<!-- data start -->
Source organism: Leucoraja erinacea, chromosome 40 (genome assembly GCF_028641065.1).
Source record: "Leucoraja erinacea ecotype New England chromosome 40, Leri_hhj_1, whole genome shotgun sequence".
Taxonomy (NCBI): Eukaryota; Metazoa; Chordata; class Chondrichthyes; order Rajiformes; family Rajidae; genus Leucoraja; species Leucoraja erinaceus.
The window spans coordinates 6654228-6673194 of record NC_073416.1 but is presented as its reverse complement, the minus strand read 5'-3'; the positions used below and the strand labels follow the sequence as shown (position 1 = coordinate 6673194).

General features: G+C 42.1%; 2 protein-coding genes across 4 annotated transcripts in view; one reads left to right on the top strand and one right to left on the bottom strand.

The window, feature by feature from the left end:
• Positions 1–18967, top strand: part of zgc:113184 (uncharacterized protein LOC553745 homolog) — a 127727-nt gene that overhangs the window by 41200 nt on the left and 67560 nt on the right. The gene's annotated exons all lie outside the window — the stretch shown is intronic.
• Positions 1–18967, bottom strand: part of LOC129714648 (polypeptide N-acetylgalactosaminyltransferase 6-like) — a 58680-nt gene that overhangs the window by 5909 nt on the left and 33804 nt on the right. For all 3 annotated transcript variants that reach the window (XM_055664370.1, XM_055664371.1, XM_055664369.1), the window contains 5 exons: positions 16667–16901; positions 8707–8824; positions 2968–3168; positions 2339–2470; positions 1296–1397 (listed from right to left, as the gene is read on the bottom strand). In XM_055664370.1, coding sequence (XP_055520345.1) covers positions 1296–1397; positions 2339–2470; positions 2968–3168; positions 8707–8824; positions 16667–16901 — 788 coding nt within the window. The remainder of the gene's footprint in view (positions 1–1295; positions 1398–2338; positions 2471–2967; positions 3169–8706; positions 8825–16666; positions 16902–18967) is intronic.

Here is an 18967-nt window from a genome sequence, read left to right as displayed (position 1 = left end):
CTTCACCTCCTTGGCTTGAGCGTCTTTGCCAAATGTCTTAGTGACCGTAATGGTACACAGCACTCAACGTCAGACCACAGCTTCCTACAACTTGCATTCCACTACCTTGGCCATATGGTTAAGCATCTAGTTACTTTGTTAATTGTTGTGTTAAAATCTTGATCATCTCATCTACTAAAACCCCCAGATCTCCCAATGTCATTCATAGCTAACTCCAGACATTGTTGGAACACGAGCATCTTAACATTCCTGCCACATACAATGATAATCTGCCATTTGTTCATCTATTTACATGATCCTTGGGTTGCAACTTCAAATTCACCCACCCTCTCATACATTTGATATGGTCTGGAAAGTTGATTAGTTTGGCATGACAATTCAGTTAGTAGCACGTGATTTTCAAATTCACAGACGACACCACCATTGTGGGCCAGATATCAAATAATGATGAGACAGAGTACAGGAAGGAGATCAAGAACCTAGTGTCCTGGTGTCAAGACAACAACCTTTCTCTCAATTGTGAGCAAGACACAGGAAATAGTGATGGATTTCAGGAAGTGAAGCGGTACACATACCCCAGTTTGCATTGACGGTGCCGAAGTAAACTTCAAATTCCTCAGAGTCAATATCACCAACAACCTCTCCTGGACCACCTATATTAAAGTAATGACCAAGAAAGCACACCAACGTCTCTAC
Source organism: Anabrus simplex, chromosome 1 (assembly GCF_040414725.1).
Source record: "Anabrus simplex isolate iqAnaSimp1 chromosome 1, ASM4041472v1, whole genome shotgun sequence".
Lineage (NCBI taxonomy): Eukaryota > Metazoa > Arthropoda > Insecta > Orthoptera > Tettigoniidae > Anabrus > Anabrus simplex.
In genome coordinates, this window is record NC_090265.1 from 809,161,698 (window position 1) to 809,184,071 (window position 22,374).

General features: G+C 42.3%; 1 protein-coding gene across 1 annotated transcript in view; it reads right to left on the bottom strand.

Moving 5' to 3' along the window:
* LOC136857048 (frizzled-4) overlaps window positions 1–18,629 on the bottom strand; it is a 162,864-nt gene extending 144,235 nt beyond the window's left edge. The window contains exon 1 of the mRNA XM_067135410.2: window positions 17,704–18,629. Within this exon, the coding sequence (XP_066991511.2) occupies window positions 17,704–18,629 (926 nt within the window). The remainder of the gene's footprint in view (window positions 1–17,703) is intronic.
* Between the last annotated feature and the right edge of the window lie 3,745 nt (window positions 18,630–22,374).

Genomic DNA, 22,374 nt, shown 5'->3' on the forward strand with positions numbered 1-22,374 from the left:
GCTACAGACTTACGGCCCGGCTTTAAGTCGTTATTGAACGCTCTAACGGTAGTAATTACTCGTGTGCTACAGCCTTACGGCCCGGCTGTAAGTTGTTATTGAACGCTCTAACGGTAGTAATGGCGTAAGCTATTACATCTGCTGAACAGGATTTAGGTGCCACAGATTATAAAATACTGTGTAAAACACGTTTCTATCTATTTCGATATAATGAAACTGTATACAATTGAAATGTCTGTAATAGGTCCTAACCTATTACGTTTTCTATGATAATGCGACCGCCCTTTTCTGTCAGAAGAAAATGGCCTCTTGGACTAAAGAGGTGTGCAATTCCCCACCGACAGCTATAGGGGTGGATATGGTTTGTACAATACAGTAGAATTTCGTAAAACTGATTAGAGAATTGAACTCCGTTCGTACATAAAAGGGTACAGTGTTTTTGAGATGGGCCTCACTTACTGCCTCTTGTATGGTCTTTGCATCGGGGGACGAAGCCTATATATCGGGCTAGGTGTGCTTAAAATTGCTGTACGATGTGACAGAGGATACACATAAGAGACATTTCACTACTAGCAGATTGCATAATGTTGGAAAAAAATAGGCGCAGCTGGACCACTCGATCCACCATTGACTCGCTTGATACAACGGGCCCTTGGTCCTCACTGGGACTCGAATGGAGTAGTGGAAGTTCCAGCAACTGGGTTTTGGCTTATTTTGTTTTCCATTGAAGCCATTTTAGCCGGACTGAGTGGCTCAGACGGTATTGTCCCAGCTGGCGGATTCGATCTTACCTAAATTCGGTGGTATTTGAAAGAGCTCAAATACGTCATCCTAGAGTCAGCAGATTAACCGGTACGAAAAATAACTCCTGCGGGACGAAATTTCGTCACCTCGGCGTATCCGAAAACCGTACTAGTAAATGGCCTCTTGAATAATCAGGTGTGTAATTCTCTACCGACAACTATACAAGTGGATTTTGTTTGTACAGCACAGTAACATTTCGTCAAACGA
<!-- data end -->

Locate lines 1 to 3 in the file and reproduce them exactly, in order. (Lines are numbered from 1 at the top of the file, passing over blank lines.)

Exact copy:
Source organism: Leucoraja erinacea, chromosome 40 (genome assembly GCF_028641065.1).
Source record: "Leucoraja erinacea ecotype New England chromosome 40, Leri_hhj_1, whole genome shotgun sequence".
Taxonomy (NCBI): Eukaryota; Metazoa; Chordata; class Chondrichthyes; order Rajiformes; family Rajidae; genus Leucoraja; species Leucoraja erinaceus.